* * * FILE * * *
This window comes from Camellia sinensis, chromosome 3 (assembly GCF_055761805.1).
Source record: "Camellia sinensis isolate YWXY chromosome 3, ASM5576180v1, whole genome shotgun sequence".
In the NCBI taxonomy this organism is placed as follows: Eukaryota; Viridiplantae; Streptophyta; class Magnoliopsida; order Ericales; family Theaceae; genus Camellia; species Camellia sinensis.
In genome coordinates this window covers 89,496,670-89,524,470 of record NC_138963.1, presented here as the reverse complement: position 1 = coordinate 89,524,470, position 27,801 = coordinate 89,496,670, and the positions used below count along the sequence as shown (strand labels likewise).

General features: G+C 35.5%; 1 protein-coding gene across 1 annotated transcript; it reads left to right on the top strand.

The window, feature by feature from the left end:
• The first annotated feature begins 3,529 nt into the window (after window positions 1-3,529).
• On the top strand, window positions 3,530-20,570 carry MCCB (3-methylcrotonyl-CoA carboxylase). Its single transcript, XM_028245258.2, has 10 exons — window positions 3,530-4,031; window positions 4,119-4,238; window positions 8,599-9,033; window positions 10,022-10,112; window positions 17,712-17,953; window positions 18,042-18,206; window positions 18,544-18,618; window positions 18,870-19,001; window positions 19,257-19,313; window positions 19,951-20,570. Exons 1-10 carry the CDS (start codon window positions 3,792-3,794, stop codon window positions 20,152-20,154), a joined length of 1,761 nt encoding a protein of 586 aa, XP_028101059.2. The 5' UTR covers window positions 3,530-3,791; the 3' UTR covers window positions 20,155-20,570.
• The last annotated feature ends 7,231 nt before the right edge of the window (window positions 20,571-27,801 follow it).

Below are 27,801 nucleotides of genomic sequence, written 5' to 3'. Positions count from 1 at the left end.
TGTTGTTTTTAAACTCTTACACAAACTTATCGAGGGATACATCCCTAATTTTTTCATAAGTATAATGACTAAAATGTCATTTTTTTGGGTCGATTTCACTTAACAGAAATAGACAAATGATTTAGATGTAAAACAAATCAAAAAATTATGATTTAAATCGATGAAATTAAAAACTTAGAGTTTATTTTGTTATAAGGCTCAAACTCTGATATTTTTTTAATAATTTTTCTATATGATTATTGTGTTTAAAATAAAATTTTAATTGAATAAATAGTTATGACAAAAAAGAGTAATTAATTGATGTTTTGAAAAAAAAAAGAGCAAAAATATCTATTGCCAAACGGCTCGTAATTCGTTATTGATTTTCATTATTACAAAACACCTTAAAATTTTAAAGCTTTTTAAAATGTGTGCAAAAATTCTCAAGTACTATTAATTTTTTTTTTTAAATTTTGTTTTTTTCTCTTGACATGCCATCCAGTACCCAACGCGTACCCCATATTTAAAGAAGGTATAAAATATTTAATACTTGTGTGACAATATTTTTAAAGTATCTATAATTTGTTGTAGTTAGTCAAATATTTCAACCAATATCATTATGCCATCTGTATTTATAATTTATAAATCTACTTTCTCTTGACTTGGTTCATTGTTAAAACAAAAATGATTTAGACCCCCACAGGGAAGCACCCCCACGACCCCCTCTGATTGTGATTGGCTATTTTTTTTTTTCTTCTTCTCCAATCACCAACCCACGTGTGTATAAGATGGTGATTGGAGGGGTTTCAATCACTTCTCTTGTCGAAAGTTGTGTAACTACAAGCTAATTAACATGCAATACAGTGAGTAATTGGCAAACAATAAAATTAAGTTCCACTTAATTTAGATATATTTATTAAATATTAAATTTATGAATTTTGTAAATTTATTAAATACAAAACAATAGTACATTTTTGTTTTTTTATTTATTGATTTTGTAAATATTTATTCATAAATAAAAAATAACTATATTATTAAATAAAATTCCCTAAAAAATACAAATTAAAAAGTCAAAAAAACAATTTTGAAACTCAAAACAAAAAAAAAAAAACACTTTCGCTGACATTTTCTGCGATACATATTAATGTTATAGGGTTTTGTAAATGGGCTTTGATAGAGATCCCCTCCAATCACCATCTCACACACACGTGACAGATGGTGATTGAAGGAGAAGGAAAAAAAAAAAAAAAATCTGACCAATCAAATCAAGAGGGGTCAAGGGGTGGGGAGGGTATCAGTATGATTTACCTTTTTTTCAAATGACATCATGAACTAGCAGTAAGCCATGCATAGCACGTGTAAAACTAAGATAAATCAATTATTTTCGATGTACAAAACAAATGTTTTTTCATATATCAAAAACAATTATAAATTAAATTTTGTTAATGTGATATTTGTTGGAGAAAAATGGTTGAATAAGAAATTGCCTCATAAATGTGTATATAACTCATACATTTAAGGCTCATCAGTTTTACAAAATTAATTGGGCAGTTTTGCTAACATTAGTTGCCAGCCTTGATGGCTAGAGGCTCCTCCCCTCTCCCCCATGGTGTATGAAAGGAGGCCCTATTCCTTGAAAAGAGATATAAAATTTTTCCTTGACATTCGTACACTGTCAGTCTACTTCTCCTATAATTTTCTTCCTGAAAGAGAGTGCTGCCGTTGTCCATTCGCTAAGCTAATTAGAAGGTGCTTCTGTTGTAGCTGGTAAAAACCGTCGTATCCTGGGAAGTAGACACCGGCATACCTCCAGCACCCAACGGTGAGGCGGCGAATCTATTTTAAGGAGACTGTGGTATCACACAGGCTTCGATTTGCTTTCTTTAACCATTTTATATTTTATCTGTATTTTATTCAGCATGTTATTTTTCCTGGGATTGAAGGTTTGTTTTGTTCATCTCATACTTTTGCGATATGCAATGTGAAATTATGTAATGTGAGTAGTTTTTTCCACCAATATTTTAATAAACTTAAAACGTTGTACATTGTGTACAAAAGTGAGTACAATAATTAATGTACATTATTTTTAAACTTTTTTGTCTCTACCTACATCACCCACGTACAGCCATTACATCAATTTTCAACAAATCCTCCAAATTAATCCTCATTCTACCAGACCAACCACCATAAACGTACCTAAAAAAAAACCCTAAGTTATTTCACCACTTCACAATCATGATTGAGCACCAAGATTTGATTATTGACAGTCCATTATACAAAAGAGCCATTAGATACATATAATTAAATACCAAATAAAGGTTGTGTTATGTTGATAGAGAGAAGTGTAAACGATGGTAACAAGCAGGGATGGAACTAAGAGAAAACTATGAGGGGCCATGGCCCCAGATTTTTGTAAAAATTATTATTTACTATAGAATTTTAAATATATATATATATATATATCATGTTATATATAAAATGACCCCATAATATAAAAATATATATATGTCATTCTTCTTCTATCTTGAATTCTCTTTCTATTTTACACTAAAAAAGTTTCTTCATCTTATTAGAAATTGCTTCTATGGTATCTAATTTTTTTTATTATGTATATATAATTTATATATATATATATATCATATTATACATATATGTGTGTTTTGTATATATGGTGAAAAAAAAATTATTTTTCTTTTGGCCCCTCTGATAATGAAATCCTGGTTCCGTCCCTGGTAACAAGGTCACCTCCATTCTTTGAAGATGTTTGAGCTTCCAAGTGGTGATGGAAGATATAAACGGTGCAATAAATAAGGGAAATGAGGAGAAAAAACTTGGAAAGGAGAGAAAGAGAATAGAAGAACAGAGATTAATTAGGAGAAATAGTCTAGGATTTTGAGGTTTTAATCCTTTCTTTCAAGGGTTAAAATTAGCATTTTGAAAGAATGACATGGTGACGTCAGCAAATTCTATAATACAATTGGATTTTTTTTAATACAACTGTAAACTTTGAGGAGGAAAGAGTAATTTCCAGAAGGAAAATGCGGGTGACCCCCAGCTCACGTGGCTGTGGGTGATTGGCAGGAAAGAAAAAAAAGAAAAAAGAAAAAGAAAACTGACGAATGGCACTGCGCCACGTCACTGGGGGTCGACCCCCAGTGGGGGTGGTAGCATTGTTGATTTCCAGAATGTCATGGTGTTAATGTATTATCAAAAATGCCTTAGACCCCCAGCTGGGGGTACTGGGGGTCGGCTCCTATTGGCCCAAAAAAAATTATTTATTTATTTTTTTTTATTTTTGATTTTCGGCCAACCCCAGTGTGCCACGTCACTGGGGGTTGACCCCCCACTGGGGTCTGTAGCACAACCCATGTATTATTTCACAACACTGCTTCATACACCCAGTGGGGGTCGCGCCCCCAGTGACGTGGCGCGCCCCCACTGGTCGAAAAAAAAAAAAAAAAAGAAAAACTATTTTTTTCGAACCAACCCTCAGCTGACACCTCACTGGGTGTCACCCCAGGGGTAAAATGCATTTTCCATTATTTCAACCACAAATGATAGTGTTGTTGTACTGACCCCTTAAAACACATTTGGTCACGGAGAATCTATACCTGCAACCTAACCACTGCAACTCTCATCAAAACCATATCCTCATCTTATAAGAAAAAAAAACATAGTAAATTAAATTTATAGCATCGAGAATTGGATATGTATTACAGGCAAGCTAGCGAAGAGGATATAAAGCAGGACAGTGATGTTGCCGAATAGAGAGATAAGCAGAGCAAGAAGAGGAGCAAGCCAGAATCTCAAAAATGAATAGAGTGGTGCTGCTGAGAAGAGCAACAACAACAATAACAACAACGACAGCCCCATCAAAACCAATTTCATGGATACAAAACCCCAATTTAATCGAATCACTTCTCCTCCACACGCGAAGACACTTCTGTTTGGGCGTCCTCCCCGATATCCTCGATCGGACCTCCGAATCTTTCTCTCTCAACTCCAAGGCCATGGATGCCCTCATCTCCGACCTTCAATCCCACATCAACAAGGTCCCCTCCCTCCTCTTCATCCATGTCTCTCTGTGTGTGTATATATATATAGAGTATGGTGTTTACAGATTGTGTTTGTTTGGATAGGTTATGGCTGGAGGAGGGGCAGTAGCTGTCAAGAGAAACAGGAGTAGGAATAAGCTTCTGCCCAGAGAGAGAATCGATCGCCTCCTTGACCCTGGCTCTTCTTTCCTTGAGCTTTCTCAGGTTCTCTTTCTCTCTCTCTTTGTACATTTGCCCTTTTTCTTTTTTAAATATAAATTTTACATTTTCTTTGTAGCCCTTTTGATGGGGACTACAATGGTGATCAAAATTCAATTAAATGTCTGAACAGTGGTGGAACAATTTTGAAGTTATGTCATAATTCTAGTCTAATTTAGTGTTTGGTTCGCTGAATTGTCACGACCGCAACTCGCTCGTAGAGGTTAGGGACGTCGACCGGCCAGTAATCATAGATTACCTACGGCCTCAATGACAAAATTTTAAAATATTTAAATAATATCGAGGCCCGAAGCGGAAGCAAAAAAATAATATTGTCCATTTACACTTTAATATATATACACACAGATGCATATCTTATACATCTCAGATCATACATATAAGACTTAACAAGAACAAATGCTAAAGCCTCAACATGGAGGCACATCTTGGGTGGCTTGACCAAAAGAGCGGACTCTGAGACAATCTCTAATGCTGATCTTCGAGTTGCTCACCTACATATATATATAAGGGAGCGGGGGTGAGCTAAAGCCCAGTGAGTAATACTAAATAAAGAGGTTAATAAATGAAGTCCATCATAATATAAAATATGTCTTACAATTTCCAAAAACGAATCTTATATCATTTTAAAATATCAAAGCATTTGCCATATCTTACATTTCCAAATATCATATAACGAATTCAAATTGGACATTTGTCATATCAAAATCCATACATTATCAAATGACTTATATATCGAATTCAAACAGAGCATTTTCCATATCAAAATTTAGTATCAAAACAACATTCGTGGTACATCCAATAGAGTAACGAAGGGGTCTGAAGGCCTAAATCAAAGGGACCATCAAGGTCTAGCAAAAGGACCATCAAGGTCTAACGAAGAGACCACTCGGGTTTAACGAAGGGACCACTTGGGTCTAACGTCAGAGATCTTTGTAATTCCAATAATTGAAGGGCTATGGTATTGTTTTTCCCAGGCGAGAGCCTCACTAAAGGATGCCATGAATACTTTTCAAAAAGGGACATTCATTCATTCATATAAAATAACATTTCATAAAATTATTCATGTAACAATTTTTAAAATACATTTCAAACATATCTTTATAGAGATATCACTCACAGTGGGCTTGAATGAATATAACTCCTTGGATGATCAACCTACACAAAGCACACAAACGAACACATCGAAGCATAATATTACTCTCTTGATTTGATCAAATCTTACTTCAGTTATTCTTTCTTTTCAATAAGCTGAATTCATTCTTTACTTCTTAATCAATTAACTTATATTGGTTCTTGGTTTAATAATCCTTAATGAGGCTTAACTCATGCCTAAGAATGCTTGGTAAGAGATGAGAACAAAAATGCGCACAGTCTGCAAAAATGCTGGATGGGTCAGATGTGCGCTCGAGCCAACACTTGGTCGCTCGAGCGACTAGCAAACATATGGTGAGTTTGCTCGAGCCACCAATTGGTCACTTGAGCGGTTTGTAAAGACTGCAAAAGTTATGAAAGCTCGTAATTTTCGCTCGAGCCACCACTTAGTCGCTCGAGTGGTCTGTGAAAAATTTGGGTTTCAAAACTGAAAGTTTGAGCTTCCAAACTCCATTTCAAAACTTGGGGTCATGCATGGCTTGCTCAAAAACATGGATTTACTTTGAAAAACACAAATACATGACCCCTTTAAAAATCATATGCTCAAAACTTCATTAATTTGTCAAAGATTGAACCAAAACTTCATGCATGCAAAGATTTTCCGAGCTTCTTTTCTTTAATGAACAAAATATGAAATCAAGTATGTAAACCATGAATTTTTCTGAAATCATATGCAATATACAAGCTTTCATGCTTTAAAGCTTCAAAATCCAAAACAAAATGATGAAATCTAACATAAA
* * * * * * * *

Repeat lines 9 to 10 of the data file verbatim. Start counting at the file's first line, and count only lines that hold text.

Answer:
• The last annotated feature ends 7,231 nt before the right edge of the window (window positions 20,571-27,801 follow it).

Below are 27,801 nucleotides of genomic sequence, written 5' to 3'. Positions count from 1 at the left end.